# Lift, reading on the scale

1. May 14, 2008

### Hevonen

[SOLVED] Lift, reading on the scale

1. The problem statement, all variables and given/known data
Mandy stands on a weighing scale inside a lift (elevator) that accelerates vertically upwards. The forces on Mandy are her weight W and the reaction force from the scale R.

The reading of the scale is
A. R + W.
B. W.
C. R.
D. R – W.
3. The attempt at a solution
The right answer is C, but I consider that the scale records Mandy's weight that must either weight at rest or weight at acceleration (there is two types of definition for weight; here I assume that it is weight >= weight(rest) ). So, the answer which follows this way should be A. However, it is wrong.

2. May 14, 2008

### Hootenanny

Staff Emeritus
There is only one defintion of weight and that is the product of mass and acceleration due to gravity. It is easy to confuse the term weight with apparent weight (which I think you refer to as weight with acceleration), however, when we say weight we always mean the former case rather than the latter.

Let's modify the question is a little, assume that the lift is stationary. What is the magnitude of the normal reaction force?

3. May 14, 2008

### Hevonen

It must be R.
But how can the reading be the same when stationary and when moving?

4. May 14, 2008

### Hootenanny

Staff Emeritus
Let's take a step back here. When you stand on your bathroom scales, how do they measure your weight? Which force do they actually measure?

Last edited: May 14, 2008
5. May 14, 2008

### Hevonen

They measure my weight that is the gravitational force.
I considered that my weight = reaction force from the scale R.

6. May 14, 2008

### Hootenanny

Staff Emeritus
when the elevator is stationary the reading on the scales would be,

$$R + W = W+W = 2W$$

?

7. May 14, 2008

### Hevonen

You have the point, but why the outcome is the same although Mandy is accelerating (R > W)?
It seems that the scale always records the reaction force.

8. May 14, 2008

### Hootenanny

Staff Emeritus
And you've got the point: A set of scales determines your weight by measuring the reaction force. That's what I was getting at before, you cannot directly measure an object's weight. Instead, the weight must be determined by measuring another force, the reaction force .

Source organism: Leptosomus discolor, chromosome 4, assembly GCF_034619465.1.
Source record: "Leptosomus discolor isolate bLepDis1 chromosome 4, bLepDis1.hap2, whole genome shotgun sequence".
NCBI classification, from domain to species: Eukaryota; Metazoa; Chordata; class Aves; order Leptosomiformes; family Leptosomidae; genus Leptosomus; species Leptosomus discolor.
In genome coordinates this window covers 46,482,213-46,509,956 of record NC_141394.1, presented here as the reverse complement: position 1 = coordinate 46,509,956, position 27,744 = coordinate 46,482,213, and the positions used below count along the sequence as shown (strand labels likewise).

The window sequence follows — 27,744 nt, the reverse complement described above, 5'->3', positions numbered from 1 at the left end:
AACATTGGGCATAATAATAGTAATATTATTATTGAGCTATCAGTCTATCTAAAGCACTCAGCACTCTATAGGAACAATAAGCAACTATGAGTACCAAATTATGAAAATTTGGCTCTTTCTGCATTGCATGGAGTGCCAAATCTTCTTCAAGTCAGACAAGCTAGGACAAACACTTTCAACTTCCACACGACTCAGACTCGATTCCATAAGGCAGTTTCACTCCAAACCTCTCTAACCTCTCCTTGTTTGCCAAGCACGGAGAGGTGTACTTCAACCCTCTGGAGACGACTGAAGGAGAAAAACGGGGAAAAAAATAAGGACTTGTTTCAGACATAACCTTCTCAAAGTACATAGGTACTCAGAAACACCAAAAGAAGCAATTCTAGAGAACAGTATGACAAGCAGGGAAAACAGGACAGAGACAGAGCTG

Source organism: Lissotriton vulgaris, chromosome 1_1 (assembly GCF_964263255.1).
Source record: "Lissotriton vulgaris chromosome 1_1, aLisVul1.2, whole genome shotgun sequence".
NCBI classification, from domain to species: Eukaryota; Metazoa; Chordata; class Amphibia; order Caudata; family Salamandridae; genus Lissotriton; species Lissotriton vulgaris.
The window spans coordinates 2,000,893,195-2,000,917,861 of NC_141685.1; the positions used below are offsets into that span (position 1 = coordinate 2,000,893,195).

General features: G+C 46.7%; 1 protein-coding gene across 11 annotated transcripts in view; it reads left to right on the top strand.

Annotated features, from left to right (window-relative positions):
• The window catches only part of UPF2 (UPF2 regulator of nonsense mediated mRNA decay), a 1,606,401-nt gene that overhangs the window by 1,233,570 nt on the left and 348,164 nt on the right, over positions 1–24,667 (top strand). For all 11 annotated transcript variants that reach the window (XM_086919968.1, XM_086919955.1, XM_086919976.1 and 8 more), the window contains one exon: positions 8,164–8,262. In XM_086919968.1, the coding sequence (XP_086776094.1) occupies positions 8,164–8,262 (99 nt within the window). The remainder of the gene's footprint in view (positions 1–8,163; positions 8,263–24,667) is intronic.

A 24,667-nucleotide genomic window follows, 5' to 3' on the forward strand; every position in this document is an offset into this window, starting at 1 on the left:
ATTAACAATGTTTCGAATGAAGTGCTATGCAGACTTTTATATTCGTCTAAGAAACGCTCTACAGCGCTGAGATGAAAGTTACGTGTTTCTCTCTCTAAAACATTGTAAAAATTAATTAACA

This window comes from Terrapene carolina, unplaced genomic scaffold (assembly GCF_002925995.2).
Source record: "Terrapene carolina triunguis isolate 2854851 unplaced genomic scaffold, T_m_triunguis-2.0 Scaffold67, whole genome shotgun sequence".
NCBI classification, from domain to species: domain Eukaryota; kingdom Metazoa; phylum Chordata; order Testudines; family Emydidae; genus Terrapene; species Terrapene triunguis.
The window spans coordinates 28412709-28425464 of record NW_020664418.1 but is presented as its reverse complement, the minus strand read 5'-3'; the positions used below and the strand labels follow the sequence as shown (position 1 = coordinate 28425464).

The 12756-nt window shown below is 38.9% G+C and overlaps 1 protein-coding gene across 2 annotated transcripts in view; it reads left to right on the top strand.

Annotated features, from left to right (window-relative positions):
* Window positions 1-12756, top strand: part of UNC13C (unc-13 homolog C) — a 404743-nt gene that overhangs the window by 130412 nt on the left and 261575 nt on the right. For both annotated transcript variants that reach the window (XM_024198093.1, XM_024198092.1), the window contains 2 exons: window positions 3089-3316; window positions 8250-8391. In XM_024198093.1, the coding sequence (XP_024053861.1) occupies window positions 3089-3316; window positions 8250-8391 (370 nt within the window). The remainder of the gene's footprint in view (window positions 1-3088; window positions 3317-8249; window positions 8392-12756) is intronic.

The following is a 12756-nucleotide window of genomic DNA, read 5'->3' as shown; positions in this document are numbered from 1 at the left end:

9. May 14, 2008

### chemisttree

The scale has a counterweight that experiences the same reaction force as Mandy. Therefore, the reading will only indicate the weight of Mandy.

This assumes that the scale doesn't utilize a massless spring to measure force. In that case the scale would read R+W.

Last edited: May 14, 2008
10. May 14, 2008

### Hootenanny

Staff Emeritus
Mandy stands on the scales, so I think that it's safe to assume that the type of scales she is using doesn't have a counter-weight.

11. May 14, 2008

### chemisttree

You can stand on a scale (like in the doctor's office) that does have a counterweight.

12. May 14, 2008

### Hootenanny

Staff Emeritus
No! The scale would only ever read the normal reaction force.

13. May 14, 2008

### chemisttree

I see your point. Weight must be defined as the reaction force in this problem which is a function of the total acceleration applied to that which is measured. Mass is not measured... only weight. The acceleration due to gravity plus the acceleration due to the upward movement of the lift multiplied by Mandy's mass will give her weight (force). A trick(y) question indeed.

BTW, the scale (actually a balance as I described it) measures mass independent of acceleration.

Last edited: May 14, 2008
14. May 14, 2008

### Hootenanny

Staff Emeritus
Yes, it can often be confusing when this type of problem is first encountered. The solution can often seem counter-intuitive initially.

Explicitly, for the benefit of Hevonen: there are only two forces acting on Mandy, her weight (mg) and the normal reaction force (R). It is this normal reaction force that is measured by the (spring) scale to determine the weight of Mandy.

Now consider Newton's second law,

$$\Sum F = ma$$

And in our case (defining up as positive),

$$R - mg = ma$$

$$\Rightarrow R = mg + ma$$

So the normal reaction force provides both the force required to accelerate Mandy and the force to stop her falling through the floor of the elevator. The key points to remember are that the scales measure the reaction force R and that the reaction force must account for both Mandy's weight and her acceleration.

I hope that helps clear things up.
I agree that a counter-weighted balance measures the 'true weight', independent of acceleration.

15. May 14, 2008

### Hevonen

Your reasonings clarify the question thoroughly.
So the key to this question is that the reading in the scale = normal reaction force.

Thanks for both of you!

Last edited: May 14, 2008